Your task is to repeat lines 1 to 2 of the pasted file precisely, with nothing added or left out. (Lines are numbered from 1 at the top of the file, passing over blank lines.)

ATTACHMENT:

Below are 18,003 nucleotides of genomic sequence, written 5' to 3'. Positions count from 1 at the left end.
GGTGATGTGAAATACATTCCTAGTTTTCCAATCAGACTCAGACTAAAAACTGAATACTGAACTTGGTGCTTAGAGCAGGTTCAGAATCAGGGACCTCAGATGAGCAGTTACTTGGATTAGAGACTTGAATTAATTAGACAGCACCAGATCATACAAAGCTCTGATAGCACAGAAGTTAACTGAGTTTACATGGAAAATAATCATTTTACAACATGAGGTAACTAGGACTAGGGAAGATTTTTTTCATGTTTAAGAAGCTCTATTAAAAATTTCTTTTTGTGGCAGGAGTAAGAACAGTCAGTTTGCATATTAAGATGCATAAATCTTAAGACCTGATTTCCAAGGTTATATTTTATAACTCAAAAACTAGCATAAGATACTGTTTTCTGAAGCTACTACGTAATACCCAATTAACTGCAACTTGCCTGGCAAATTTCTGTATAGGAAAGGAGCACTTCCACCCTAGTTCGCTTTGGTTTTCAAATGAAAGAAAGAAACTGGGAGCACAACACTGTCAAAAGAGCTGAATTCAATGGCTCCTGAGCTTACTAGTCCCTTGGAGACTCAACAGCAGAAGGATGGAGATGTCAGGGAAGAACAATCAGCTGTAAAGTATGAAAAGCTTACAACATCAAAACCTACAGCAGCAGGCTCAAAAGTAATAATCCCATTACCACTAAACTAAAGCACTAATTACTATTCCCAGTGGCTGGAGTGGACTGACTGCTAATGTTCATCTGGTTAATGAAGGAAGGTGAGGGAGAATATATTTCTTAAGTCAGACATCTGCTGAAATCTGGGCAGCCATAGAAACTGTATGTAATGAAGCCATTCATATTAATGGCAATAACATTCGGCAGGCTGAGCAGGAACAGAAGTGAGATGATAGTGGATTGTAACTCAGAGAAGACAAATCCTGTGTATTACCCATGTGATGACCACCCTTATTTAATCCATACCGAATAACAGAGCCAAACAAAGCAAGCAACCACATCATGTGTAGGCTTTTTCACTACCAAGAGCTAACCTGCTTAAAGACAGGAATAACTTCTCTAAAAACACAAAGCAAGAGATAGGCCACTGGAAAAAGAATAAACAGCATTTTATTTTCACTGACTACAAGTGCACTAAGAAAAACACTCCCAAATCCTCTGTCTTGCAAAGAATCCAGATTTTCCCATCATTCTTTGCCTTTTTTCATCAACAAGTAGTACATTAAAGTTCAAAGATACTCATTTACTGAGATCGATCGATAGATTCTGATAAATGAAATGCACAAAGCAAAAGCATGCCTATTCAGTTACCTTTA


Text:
Below are 18,003 nucleotides of genomic sequence, written 5' to 3'. Positions count from 1 at the left end.
GGTGATGTGAAATACATTCCTAGTTTTCCAATCAGACTCAGACTAAAAACTGAATACTGAACTTGGTGCTTAGAGCAGGTTCAGAATCAGGGACCTCAGATGAGCAGTTACTTGGATTAGAGACTTGAATTAATTAGACAGCACCAGATCATACAAAGCTCTGATAGCACAGAAGTTAACTGAGTTTACATGGAAAATAATCATTTTACAACATGAGGTAACTAGGACTAGGGAAGATTTTTTTCATGTTTAAGAAGCTCTATTAAAAATTTCTTTTTGTGGCAGGAGTAAGAACAGTCAGTTTGCATATTAAGATGCATAAATCTTAAGACCTGATTTCCAAGGTTATATTTTATAACTCAAAAACTAGCATAAGATACTGTTTTCTGAAGCTACTACGTAATACCCAATTAACTGCAACTTGCCTGGCAAATTTCTGTATAGGAAAGGAGCACTTCCACCCTAGTTCGCTTTGGTTTTCAAATGAAAGAAAGAAACTGGGAGCACAACACTGTCAAAAGAGCTGAATTCAATGGCTCCTGAGCTTACTAGTCCCTTGGAGACTCAACAGCAGAAGGATGGAGATGTCAGGGAAGAACAATCAGCTGTAAAGTATGAAAAGCTTACAACATCAAAACCTACAGCAGCAGGCTCAAAAGTAATAATCCCATTACCACTAAACTAAAGCACTAATTACTATTCCCAGTGGCTGGAGTGGACTGACTGCTAATGTTCATCTGGTTAATGAAGGAAGGTGAGGGAGAATATATTTCTTAAGTCAGACATCTGCTGAAATCTGGGCAGCCATAGAAACTGTATGTAATGAAGCCATTCATATTAATGGCAATAACATTCGGCAGGCTGAGCAGGAACAGAAGTGAGATGATAGTGGATTGTAACTCAGAGAAGACAAATCCTGTGTATTACCCATGTGATGACCACCCTTATTTAATCCATACCGAATAACAGAGCCAAACAAAGCAAGCAACCACATCATGTGTAGGCTTTTTCACTACCAAGAGCTAACCTGCTTAAAGACAGGAATAACTTCTCTAAAAACACAAAGCAAGAGATAGGCCACTGGAAAAAGAATAAACAGCATTTTATTTTCACTGACTACAAGTGCACTAAGAAAAACACTCCCAAATCCTCTGTCTTGCAAAGAATCCAGATTTTCCCATCATTCTTTGCCTTTTTTCATCAACAAGTAGTACATTAAAGTTCAAAGATACTCATTTACTGAGATCGATCGATAGATTCTGATAAATGAAATGCACAAAGCAAAAGCATGCCTATTCAGTTACCTTTA